I have many weaknesses in my riding. The key is recognizing them and working on them constantly. Every ride I go on, I try and work on something that will improve my riding whether it be a new obstacle, a new tip for cornering, a more aggressive approach to a familiar trail, whatever. Different riding friends inspire me as well; I love following friends down trails and finding new lines and styles!

Any tips/suggestions for someone new to mountain biking?
Take a lesson!! I had no formal coaching for my first season and it was hard to go back and change all the bad habits. There are so many pieces of advice that people try and give beginners that are generally wrong. Do yourself a favor and spend a few bucks getting a lesson with a certified instructor and you will have all the tools you need to get started properly.

Tell us about your bike(s), what they are like and why did you choose them?
I am currently riding the 2015 Giant Reign 1. It climbs great and feels like a mini DH bike on the descents. Amazing! I will hopefully be rocking a hard tail in the spring as well, that will sure be different! I also have a road bike and a dirt jumper neither of which get used as much as I would like.

What clothing/bike accessories do you love? What would you recommend to your friends?
I’m a fan of Sombrio shorts and jerseys, Troy Lee shorts, Dakine jerseys, Sugoi makes great a chamois, and Dissent socks will change your life! 

What do you love about riding your bike?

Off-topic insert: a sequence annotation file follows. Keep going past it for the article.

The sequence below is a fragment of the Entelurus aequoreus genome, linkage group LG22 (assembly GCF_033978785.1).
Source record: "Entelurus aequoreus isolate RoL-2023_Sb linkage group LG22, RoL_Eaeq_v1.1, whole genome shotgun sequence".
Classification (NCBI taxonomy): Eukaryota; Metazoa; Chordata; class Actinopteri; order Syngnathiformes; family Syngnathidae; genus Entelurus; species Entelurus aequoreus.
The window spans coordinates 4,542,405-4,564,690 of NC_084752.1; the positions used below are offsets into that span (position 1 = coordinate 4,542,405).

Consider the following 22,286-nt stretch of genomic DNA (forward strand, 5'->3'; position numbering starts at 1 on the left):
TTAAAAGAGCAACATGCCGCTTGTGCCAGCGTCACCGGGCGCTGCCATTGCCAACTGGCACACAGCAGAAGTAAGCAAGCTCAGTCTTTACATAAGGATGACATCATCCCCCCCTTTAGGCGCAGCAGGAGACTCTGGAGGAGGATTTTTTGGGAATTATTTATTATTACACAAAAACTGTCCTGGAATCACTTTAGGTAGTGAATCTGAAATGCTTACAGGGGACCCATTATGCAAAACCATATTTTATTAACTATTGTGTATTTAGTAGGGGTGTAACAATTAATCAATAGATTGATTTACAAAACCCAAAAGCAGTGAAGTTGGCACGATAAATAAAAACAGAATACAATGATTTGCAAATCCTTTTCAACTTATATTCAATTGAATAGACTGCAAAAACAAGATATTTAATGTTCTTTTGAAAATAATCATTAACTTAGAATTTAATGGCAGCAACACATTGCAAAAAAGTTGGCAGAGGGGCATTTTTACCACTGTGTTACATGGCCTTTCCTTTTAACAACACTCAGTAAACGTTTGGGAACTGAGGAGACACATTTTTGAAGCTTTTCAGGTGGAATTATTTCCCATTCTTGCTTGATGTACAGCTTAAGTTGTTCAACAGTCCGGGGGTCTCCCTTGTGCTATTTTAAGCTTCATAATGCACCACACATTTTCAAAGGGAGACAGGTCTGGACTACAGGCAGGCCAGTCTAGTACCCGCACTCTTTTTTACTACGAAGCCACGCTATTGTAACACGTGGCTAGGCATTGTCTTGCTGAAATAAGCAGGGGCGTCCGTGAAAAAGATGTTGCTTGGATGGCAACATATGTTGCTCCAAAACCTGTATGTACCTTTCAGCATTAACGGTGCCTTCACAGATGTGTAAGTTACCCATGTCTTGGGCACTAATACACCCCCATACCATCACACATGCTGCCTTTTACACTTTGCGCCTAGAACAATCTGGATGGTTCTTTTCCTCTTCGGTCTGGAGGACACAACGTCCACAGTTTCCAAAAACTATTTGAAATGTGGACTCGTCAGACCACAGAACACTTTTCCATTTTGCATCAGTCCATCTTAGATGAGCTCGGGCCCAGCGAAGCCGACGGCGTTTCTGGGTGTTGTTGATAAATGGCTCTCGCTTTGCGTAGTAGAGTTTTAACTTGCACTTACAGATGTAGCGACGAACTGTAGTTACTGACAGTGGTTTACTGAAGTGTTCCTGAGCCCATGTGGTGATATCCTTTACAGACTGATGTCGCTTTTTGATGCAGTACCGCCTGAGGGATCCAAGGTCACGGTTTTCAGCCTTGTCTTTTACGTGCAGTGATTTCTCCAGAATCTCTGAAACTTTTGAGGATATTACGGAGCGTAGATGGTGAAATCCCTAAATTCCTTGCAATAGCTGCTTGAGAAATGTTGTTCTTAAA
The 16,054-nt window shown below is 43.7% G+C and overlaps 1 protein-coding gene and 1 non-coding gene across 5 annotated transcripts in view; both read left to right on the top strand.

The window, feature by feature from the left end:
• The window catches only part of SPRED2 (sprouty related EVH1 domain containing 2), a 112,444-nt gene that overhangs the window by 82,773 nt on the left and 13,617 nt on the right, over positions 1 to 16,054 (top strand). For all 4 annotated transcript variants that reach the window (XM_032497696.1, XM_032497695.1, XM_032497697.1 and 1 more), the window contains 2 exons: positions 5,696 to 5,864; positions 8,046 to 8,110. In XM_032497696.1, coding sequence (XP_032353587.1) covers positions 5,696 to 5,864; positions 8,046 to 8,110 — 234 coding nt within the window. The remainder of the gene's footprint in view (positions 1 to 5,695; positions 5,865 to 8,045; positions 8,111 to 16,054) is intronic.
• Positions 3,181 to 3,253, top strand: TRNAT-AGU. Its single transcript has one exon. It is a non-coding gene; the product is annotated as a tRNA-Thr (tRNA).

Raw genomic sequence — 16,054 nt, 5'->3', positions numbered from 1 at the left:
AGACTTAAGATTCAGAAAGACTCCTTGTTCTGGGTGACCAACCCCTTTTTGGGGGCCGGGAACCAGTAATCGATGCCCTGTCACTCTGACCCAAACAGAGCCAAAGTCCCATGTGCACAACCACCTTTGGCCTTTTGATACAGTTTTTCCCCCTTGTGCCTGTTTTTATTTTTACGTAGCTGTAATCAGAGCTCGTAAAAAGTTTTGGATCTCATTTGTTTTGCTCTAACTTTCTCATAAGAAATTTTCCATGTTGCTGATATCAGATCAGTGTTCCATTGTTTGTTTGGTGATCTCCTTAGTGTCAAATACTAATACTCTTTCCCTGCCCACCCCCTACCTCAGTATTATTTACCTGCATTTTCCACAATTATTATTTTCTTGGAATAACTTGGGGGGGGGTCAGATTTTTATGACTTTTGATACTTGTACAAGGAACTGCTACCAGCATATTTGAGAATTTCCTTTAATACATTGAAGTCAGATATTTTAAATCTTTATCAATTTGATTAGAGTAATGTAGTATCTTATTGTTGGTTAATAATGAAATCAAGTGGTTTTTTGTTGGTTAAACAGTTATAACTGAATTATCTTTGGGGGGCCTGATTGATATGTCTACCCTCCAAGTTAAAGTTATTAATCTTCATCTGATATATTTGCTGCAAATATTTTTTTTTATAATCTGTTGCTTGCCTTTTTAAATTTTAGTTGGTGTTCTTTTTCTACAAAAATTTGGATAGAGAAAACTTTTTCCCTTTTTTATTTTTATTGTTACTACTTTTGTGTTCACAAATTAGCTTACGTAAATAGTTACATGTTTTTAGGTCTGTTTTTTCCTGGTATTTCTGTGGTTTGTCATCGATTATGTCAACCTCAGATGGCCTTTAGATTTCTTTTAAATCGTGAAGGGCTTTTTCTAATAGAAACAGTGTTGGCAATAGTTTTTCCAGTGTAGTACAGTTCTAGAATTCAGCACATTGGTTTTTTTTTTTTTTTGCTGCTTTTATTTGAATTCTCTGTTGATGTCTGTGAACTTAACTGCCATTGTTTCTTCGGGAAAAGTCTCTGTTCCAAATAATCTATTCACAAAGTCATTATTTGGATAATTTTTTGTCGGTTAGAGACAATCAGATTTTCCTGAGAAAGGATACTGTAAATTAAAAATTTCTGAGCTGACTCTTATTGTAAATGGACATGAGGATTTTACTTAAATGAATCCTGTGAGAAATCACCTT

I love the places that it takes me and the people that I meet. The mountain bike community is so wonderful and welcoming. I’ve made some of my best friends through racing and riding and never lack riding partners or travel companions.  

Wednesday, June 24, 2015

Women Involved Series: Maaike Everts

I am a Dutch native who was transplanted to the U.S. in 2002 to be a post-doc at the University of Alabama in Birmingham, with the intent to return to Europe after a year or two. Little did I know that Birmingham is a great place to live and UAB a great place to work, so here I still am, more than 12 years later! I am currently the Associate Director for the Alabama Drug Discovery Alliance—a collaboration between UAB and Southern Research (a not-for-profit research institute, also in Birmingham), in which we try to develop new therapies for diseases such as cancer, diabetes and Parkinson’s Disease.

When not working, I can usually be found on my bike; I have raced on the road in the past but am mostly doing MTB endurance races these days, and although I have taken this particular season off, I have done many cyclocross races in the past and plan to do so in the future. I am also heavily involved with Magic City Cycle Chix (MC3)—a Birmingham-based women’s cycling organization founded by my good friend Kim Cross. MC3’s motto is “Building courage, confidence, and community…two wheels at a time.”